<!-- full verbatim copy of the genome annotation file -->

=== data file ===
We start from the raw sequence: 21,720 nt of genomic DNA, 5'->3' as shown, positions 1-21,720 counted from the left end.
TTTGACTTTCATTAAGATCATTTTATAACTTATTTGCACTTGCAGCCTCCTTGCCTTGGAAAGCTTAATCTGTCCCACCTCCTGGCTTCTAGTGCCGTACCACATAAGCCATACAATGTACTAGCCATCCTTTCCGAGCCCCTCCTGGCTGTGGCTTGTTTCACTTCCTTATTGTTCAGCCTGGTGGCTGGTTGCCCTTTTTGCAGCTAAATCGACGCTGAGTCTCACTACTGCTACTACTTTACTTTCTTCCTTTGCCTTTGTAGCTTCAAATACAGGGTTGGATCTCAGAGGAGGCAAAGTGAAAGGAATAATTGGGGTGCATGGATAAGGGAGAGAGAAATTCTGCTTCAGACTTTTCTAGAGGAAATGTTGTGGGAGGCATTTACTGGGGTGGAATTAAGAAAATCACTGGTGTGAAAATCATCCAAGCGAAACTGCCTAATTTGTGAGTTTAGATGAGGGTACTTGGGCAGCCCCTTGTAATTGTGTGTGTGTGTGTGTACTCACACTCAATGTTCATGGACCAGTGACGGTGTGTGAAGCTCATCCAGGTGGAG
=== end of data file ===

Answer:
We start from the raw sequence: 21,720 nt of genomic DNA, 5'->3' as shown, positions 1-21,720 counted from the left end.
TTTGACTTTCATTAAGATCATTTTATAACTTATTTGCACTTGCAGCCTCCTTGCCTTGGAAAGCTTAATCTGTCCCACCTCCTGGCTTCTAGTGCCGTACCACATAAGCCATACAATGTACTAGCCATCCTTTCCGAGCCCCTCCTGGCTGTGGCTTGTTTCACTTCCTTATTGTTCAGCCTGGTGGCTGGTTGCCCTTTTTGCAGCTAAATCGACGCTGAGTCTCACTACTGCTACTACTTTACTTTCTTCCTTTGCCTTTGTAGCTTCAAATACAGGGTTGGATCTCAGAGGAGGCAAAGTGAAAGGAATAATTGGGGTGCATGGATAAGGGAGAGAGAAATTCTGCTTCAGACTTTTCTAGAGGAAATGTTGTGGGAGGCATTTACTGGGGTGGAATTAAGAAAATCACTGGTGTGAAAATCATCCAAGCGAAACTGCCTAATTTGTGAGTTTAGATGAGGGTACTTGGGCAGCCCCTTGTAATTGTGTGTGTGTGTGTGTACTCACACTCAATGTTCATGGACCAGTGACGGTGTGTGAAGCTCATCCAGGTGGAG